Make Things Appear and Disappear without JQuery in MODX

Sometimes, you just want to hide some text until the user clicks on a something. You don’t want any fancy effects and you don’t really need JQuery. Maybe it’s a subsidiary form field that shouldn’t show up unless the user clicks on a checkbox, or maybe it’s just some “read more … ” text to be shown to interested readers.

You can do this quite easily with straight JavaScript. In fact you don’t even need any CSS for it. Here’s an example of a typical “Read More” effect.

MODX logo

The HTML

This could be generated by a MODX snippet or just stored in a chunk:

<p>Blah, blah, blah.
<span id="read_more" style="color:blue; cursor:pointer;"
    onClick="toggle('additional');"> Read More . . . </span>
<span id="additional" style="display:none;">This is the extra material
    to be hidden until the user clicks
    on the Read More button.</span></p>

Because we used style="display:none;", the additional material will be hidden until the user clicks on read more.

The JavaScript

<script type="text/javascript">
function toggle(divId) {
    var e = document.getElementById(divId);
    var rm = document.getElementById('read_more');
    if(e.style.display == 'none') {
        e.style.display = 'inline';
        rm.style.display = 'none';
    }
}
</script>

The example above will show the additional material inline and hide the “Read More” line when the user clicks on “Read More.” It’s a one-way transform. Once the additional material is visible, the “Read More” link is gone, so there’s no way to hide the extra material without reloading the page. You could add a button that would toggle the additional text in and out, but we don’t really need that here.

Try It

This section has the code above without the tags that make it visible so you can see it in action:

Blah, blah, blah. Read More . . .

Form Example

Let’s look at another example that toggles the visibility of an extra form field when the user selects or deselects a checkbox. We’ve renamed the toggle function to toggle2 so it won’t conflict with the other example. In this case clicking on the “Send Test Email” checkbox reveals another input field to enter an email address. The revealed input field is indented a little to help the user see that it has been added.

The HTML

<form>
<fieldset>
  <label for="nf_send_test_email">
    <input type="checkbox" id="nf_send_test_email"
        name="nf_send_test_email"
        OnClick="btoggle('nf_single_user');"/>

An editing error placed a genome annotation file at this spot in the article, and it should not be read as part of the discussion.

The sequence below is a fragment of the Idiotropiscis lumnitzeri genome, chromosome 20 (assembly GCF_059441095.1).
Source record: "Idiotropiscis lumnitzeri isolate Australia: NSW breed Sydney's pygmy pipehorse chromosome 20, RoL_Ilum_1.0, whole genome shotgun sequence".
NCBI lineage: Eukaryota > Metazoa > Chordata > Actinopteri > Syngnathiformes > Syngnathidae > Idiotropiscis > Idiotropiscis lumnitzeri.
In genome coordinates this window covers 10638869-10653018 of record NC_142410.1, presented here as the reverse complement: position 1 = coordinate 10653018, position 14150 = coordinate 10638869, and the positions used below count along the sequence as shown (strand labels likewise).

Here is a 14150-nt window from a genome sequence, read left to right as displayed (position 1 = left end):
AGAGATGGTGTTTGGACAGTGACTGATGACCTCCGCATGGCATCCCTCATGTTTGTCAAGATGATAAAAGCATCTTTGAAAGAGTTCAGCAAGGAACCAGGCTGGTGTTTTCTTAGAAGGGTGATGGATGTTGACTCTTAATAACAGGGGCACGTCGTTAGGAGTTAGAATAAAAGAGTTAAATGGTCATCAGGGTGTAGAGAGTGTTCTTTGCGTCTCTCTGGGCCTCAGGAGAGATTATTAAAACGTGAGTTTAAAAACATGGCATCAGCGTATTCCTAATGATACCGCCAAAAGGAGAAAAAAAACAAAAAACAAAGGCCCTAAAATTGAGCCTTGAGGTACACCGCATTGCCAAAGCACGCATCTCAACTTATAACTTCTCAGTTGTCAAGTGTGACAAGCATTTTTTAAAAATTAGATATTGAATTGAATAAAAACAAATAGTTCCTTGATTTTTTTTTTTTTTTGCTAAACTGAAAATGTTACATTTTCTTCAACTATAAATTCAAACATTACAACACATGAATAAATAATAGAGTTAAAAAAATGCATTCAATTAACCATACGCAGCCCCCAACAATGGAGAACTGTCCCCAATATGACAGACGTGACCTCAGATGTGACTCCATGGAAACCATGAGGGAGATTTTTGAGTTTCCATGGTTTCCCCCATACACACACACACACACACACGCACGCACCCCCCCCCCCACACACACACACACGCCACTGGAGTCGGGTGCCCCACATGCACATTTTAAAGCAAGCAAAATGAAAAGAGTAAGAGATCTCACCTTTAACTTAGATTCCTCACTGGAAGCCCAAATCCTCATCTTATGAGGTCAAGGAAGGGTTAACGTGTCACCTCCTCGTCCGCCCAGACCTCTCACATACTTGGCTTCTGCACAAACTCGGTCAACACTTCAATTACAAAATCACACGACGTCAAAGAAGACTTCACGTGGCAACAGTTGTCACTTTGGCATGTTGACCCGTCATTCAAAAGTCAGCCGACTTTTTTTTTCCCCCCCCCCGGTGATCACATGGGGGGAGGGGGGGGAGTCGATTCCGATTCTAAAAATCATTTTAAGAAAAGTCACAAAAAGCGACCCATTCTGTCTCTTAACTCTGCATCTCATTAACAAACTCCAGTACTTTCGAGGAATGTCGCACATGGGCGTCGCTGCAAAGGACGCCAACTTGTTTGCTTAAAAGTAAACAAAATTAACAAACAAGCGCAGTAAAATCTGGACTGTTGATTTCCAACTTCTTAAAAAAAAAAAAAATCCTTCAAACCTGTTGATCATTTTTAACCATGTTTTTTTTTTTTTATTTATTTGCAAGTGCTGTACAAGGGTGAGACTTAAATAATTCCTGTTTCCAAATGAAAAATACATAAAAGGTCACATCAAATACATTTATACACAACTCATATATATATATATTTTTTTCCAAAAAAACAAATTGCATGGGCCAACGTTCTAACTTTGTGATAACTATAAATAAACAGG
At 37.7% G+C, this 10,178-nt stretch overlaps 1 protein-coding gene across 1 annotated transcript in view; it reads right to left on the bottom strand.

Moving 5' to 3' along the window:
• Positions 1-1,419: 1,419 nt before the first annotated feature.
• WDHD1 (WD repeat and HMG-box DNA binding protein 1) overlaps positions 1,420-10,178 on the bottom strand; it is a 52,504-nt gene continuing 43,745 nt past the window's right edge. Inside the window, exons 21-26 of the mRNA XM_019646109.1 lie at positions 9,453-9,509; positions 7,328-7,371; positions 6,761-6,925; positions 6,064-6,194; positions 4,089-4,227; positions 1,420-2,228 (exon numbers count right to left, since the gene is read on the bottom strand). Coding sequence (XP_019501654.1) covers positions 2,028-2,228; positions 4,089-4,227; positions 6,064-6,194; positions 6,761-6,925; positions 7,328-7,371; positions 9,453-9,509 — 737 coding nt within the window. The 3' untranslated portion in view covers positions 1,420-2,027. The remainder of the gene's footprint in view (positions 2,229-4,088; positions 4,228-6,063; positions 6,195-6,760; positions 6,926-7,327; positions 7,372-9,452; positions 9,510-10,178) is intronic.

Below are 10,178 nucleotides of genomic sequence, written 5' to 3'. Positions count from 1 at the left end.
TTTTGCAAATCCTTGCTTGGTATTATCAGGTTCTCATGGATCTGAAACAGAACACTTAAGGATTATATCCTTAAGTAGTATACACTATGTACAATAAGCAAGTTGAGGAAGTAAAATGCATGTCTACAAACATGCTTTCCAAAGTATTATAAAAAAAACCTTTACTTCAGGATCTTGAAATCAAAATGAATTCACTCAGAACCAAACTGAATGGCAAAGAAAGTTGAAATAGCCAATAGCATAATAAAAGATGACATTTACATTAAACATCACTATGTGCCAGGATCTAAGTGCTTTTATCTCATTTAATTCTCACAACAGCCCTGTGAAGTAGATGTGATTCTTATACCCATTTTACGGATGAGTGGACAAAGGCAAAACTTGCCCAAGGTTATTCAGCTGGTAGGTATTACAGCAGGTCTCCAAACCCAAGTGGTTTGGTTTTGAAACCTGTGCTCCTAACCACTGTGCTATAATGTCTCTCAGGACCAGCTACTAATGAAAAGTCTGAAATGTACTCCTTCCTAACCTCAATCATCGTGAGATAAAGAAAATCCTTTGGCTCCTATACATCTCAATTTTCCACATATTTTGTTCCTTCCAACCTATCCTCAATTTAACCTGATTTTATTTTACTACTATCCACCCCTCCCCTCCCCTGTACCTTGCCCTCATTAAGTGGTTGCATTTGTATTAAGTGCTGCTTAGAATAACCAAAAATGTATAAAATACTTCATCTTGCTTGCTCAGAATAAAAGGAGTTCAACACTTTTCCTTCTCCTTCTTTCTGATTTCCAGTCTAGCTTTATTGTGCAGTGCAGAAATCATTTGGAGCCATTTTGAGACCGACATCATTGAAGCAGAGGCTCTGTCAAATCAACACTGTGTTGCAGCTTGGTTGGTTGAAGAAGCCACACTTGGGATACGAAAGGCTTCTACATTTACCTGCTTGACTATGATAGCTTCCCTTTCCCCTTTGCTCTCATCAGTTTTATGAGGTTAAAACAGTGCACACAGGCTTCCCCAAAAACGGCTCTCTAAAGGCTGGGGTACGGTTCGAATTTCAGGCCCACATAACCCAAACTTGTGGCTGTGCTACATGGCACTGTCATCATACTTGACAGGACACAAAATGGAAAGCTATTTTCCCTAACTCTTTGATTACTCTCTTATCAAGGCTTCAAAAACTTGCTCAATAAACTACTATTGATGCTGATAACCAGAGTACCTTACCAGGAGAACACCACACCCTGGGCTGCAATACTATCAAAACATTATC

Send Test Email?
  </label>

  <br/><br/>

  <div id="nf_single_user" style="display:none;padding-left:30px;">
    <label for="nf_test_email_address">Email Address for Test<br/>
      <input type="text" size="50" id="nf_test_email_address"
            name="nf_test_email_address" value=""/>
    </label>

    <br/><br/>

  </div>
</fieldset>
</form>

The JavaScript

This code is very similar to the example above. It no longer toggles the trigger because we want the checkbox to remain visible at all times. This code is a true toggle, when the user clicks on the checkbox, it reverses the current state of the additional input field. Checking the box shows the additional field. Unchecking it hides the field. That’s why it’s important to have that field hidden by the style attribute when the form is first loaded. In this example, we’re also setting the display style to block instead of inline.

<script type="text/javascript">
    function btoggle(divId) {
        var e = document.getElementById(divId);
        if (e.style.display == 'none') {
            e.style.display = 'block';
        } else {
            e.style.display = 'none';
        }
    }
</script>

Try It

Here’s the same code in executable form:

Summing Up

Sometimes you want a fancy animated effect which fades in or slides in a particular direction. In that case, it’s hard to beat JQuery. At other times, though, you just want a quick way to hide and reveal bits of content. In those cases, it’s fairly simple to do the job with straight JavaScript and avoid the overhead of JQuery.


For more information on how to use MODX to create a web site, see my web site Bob’s Guides, or
better yet, buy my book: MODX: The Official Guide.

Looking for quality MODX Web Hosting? Look no further than Arvixe Web Hosting!

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Author Spotlight

Bob Ray

Bob Ray

I am the author of MODX: The Official Guide and over 30 MODX add-on components. I host Bob's Guides, a source of valuable information for MODX users, and I've been very active in the MODX Forums with over 14,000 posts.

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